First off, the stick. The BBC is reporting that the music industry has struck a deal with the six major internet service providers to send out warning letters to file-sharers suspected of infringing copyright. Virgin Media has already despatched some threatening missives, but other ISPs such as the Carphone Warehouse had previously been opposed to the idea of becoming Big Brother's little stooge.
So why the change of heart? Tellingly, the BBC story reveals that net firms have committed to "develop legal music services." This is where the carrot appears: rumours are circulating that a deal has been cut to allow the ISPs to offer a legal peer-to-peer service at a relatively low subscription cost (as low as £30 per year) on top of the standard ISP charge.
Details of the deal are far from clear - but cheap, legal peer-to-peer music sharing undoubtedly poses a huge threat not just to existing subscription services like Napster and Emusic, but also to the dominance of Apple's iTunes. After all, why would you pay £8 for an album when you could pay four times as much for everything ever recorded...
Too good to be true? Possibly. But there's no doubt that the music industry is finally waking up to the fact that it needs a radical overhaul. CD sales are plummeting and legal web sales aren't filling the gap. Just as radio was heralded as the end of recorded music until the industry worked out a licensing deal, so peer-to-peer sharing could yet turn from demon to saviour.
Stay tuned for more news.
UPDATE 24/7/08 6.38am The Independent newspaper has more details about calls for a £20-£30 'tax' that would allow internet users to share music. The exchange of files would be monitored, with the rights-holders to the most popular songs receiving the biggest cut.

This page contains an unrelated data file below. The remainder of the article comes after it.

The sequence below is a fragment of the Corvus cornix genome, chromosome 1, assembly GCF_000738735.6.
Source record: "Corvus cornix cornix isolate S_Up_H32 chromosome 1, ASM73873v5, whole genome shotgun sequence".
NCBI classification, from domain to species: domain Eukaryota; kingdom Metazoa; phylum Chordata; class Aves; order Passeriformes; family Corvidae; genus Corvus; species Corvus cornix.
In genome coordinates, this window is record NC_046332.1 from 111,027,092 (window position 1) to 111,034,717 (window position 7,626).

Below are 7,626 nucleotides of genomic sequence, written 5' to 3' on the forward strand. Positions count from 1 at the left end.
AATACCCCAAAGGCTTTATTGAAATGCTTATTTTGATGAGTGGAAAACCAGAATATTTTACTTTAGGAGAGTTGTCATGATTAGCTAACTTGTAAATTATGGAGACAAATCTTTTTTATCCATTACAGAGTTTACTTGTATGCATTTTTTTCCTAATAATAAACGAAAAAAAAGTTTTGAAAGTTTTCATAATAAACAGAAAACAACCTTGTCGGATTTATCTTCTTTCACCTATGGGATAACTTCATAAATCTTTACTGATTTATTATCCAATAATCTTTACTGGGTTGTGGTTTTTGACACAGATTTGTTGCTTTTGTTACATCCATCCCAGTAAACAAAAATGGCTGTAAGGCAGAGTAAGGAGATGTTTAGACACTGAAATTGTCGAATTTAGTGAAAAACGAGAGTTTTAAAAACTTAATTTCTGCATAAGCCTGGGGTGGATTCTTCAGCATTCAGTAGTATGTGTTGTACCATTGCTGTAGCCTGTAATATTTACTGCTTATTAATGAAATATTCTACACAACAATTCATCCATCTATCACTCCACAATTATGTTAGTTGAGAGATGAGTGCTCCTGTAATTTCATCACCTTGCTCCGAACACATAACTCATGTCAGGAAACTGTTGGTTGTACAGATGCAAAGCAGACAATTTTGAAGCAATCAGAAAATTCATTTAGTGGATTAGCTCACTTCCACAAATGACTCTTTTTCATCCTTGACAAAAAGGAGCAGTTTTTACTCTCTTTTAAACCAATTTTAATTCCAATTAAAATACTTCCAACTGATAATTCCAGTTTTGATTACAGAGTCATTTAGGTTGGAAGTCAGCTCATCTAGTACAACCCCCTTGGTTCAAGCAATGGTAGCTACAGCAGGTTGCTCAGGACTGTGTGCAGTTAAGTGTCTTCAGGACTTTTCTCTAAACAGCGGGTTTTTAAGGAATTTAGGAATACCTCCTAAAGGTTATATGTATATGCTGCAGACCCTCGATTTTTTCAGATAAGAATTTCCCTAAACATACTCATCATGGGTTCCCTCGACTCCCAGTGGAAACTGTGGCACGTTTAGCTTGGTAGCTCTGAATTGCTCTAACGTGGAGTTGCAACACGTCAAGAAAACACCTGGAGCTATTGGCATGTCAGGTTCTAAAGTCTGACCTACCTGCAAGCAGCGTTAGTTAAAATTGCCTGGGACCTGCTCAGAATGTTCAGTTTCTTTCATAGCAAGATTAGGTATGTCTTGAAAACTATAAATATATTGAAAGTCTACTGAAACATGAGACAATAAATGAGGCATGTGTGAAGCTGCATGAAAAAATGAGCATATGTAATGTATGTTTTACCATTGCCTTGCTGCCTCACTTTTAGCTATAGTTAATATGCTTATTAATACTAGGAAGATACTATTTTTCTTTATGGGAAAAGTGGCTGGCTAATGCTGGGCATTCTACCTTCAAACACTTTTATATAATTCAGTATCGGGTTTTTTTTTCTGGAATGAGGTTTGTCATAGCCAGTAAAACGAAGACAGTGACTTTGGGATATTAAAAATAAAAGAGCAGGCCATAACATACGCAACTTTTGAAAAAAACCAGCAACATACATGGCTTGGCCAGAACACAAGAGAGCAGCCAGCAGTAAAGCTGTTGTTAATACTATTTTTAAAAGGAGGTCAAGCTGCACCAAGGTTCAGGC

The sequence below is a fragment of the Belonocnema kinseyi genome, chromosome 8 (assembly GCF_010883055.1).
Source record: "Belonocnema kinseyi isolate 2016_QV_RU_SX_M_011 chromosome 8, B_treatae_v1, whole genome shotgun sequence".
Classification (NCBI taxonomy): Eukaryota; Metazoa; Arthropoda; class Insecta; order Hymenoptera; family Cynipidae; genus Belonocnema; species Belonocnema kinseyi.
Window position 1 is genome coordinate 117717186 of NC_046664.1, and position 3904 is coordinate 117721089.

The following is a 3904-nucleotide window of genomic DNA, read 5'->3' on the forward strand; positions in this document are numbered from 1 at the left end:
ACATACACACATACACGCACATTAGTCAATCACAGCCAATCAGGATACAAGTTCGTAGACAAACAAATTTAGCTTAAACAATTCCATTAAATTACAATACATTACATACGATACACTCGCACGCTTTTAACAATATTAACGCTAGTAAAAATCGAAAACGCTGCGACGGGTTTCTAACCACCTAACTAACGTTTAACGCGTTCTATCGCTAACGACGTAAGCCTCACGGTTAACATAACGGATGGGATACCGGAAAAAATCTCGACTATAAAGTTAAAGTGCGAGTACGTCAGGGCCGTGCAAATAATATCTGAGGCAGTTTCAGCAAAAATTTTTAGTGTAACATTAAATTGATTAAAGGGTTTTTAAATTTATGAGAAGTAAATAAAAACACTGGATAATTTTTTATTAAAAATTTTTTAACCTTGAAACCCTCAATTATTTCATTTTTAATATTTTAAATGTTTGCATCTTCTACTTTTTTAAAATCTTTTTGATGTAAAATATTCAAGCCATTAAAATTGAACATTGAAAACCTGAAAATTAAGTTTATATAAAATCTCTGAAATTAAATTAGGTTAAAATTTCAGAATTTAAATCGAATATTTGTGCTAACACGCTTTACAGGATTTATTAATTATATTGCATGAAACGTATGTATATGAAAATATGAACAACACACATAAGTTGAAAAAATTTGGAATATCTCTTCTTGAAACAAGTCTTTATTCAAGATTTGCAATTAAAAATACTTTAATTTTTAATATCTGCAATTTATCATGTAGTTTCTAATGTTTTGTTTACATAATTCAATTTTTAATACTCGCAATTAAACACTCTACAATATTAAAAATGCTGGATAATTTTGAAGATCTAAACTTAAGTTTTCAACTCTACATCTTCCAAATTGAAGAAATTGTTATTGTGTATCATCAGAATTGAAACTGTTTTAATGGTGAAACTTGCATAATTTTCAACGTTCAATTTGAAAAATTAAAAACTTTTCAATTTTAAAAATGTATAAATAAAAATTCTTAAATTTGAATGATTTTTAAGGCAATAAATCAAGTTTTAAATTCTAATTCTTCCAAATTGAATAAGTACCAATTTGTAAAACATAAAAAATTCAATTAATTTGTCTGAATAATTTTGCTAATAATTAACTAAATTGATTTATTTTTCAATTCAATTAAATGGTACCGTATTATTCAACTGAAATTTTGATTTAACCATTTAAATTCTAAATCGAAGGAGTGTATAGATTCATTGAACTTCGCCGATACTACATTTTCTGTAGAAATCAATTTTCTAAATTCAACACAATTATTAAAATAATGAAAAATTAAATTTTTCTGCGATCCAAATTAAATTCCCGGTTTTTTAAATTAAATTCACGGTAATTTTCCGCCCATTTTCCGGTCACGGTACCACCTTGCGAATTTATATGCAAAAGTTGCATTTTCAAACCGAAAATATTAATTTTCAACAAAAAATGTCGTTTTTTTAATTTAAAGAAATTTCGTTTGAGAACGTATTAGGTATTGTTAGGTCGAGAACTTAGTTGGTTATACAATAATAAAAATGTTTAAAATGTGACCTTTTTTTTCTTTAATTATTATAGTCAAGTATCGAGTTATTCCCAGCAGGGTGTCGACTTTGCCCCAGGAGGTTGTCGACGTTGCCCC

According to the Indie, Billy Bragg's manager Peter Jenner reckons the cash raised by the P2P tax would match the current £1.2bn turnover of the British music industry. By my reckoning (my calculator doesn't go take numbers that big so I'm doing it in my head) that would mean imposing the tax on some 40m broadband connections.
This scares me a bit. Firstly, because clearly it won't be an opt-in service - everyone will pay, whether they download music or not. Secondly, because the government's statistics suggest that only 15m UK households have an internet connection, so the figures don't add up. And finally, because the ISPs are launching a campaign to discourage people from using file sharing, which is sending out mixed messages.
Hopefully the confusion will clear as the day progresses.
UPDATE 24/7/08 17.30 Geoff Taylor, chief executive of the BPI, has told the BBC
"A levy is not an issue under discussion. It has not been discussed between us and government and as far as we are aware it is not on the table."
He said: "There should be effective mechanisms in place (to deter file-sharing) and as long as they are effective, we don't mind what they are."
Sadly, that sounds like the sort of old-school thinking that won't get the music industry out of its current hole.